The savage and senseless murder of Trayvon Martin drives another nail in the coffin of “post-racial” confusion and double- talk about the devastating racial and racist reality of life and lived experience in U.S. society. So, we pause and pay homage to Trayvon’s shortened youthful life, to mourn his unnatural and undeserved death and to share as best we can the immeasurable loss and incalculable grief continually suffered by his mother, Sybrina Fulton, and his father, Tracy Martin, as well as other family members and friends. And we also commit ourselves to stand and act in solidarity with them to bring Trayvon’s killer to justice, hold the police accountable for coddling and covering up for the killer, and to put an overdue end to the racist practices that have led to targeting, assaulting, arresting, false convictions, wrongful imprisonment and killing of so many other Black boys and men in Sanford, …
Habari gani. On behalf of my friend, wife and companion in all things good and beautiful, Tiamoyo; the advocates and members of our organization, Us, the African American Cultural Center, and the National Association of Kawaida Organizations; Dr. Segun Shabaka, chair of New York NAKO, who accompanied us here, and myself, we bring you greetings of solidarity, support, celebration and continuing struggle on this historic occasion of the opening of the Molefi Kete Asante Institute for Afrocentric Studies.
We have come here to mark and reaffirm the meaning of this momentous event, the opening of this center of learning and life called by our ancestors, Per-Ankh, the House of Life. Indeed, this is not only the opening of another important institution, but also the independent, communal institutionalization of one of the most valuable, influential and intellectually generative paradigms of thought and practice of our times, i.e., Afrocentricity. And the founding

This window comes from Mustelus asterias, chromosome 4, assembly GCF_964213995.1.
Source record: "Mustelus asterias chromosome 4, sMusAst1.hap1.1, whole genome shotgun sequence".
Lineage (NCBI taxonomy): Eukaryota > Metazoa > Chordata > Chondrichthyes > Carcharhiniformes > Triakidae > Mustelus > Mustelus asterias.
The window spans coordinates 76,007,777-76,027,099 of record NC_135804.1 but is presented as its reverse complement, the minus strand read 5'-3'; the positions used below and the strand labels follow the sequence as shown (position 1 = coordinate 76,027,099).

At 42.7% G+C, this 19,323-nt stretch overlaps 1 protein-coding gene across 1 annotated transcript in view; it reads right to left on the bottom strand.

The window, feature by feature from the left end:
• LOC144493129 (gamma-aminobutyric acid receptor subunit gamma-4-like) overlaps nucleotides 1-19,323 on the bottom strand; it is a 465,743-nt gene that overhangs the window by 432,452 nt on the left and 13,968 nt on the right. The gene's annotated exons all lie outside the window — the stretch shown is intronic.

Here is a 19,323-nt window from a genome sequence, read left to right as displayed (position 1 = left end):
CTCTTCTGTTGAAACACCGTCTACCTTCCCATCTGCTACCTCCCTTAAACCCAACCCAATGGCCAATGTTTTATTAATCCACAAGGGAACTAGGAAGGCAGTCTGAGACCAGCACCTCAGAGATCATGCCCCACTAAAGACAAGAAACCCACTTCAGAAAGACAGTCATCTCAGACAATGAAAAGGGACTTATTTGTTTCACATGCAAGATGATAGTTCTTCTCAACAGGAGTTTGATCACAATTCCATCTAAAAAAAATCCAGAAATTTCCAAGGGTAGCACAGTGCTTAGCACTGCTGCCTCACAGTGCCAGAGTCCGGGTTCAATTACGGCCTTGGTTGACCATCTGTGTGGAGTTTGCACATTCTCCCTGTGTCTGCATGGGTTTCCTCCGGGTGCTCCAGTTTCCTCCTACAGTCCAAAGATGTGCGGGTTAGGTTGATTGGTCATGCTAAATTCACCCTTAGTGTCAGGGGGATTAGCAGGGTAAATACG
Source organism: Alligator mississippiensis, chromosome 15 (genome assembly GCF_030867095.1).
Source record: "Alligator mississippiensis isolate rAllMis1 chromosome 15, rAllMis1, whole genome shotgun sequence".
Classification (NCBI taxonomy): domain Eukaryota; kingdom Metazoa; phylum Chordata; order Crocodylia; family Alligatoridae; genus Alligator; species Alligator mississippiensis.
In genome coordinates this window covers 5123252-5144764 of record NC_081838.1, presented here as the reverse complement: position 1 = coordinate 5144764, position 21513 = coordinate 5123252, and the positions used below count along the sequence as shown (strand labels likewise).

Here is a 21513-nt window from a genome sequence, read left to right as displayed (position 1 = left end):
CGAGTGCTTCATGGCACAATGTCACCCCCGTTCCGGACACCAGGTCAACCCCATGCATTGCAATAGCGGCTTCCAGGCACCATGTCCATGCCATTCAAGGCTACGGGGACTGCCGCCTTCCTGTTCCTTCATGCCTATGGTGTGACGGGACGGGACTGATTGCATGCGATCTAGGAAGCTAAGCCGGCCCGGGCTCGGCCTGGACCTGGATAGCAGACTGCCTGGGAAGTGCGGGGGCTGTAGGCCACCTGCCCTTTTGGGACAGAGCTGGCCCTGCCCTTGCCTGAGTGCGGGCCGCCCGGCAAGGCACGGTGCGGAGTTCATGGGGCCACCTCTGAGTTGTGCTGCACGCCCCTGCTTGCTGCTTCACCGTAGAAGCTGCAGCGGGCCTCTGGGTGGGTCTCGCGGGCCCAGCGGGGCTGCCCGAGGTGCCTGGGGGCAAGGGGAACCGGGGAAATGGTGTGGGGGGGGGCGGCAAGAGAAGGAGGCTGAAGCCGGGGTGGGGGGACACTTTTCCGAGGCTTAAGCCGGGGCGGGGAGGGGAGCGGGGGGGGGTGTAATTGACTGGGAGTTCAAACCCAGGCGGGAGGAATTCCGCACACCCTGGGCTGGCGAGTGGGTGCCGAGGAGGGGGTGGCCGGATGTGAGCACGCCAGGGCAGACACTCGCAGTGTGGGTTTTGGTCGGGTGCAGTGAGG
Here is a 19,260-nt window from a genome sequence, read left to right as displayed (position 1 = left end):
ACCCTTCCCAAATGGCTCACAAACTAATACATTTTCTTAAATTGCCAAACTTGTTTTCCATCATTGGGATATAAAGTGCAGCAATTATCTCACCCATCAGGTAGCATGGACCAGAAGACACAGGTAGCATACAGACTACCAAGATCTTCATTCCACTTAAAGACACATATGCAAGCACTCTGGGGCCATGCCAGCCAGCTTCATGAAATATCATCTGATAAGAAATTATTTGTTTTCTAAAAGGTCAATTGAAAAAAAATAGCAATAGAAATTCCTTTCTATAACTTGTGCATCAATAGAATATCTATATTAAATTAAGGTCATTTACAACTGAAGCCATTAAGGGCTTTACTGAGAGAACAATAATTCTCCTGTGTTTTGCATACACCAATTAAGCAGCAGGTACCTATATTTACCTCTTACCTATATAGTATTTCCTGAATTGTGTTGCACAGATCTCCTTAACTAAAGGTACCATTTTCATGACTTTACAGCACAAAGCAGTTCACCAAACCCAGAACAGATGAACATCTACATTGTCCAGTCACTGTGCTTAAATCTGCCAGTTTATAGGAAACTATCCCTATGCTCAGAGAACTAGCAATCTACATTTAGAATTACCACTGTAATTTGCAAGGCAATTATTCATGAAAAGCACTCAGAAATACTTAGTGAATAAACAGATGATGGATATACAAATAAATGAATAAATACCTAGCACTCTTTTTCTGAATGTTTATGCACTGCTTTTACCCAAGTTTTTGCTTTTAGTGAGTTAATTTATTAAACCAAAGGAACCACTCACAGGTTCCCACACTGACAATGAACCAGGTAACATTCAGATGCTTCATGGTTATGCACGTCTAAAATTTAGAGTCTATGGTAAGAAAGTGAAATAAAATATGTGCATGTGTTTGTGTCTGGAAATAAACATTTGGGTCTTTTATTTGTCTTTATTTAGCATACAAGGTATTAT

- Black Women, Men & HIV/AIDS: Shared Responsibility in Love & Life
March 27, 2013
- Crafting Success at Crenshaw High: Cooperatively Achieving Excellence
July 20, 2012
- The Confederate Mind of America: Double-Consciousness and Double-Dealing
June 29, 2012
- John Caldwell, Storm Rider: Essential Notes From A Eulogy
June 6, 2012
- Remembering the 1992 L.A. Revolt: A Calculated Cautiousness
May 5, 2012
- Repairing and Remaking the World: An Environmental Vision of Justice
April 21, 2012
- Notes from the Battlefield: Trayvon, Strategy and Struggle
April 14, 2012
- King and Our Moral Mission: Transforming Ourselves and the World
April 10, 2012
- For Trayvon and Our People: Radical Racial and Social Justice
March 30, 2012
- Institutionalizing the Afrocentric Initiative: Securing A Centered Way Forward
March 23, 2012
Other Dr. Maulana Karenga
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HISTORY, BACKGROUND, FACTS ↓
Black Family Summit
A collaborative of national Black professional organizations dedicated to promoting holistic principles, policies and practices to strengthen Black families and communities.
Damu Smith Leadership Development and Organizer Training Institute
An Initiative devoted to providing training in the principles of community organizing and
Collaborative of progressive, African-centered scholars, think tanks and research centers dedicated to utilizing theoretical and applied research to address issues of vital concern to people of African descent and enhance the development of Black communities.
Shirley Chisolm Presidential Accountability Commission
Group of leading Black scholars and activists charged with monitoring the executive branch/presidential administrations of the U.S. government for progress on the Black Agenda/ issues of importance to people of African descent in the U.S. and globally.
Haiti Support Project
An Initiative committed to “Building a Constituency for Haiti in the United States,” focusing on mobilizing/organizing African Americans and other people of African descent to strengthen the process of democracy and development in the world’s first Black Republic.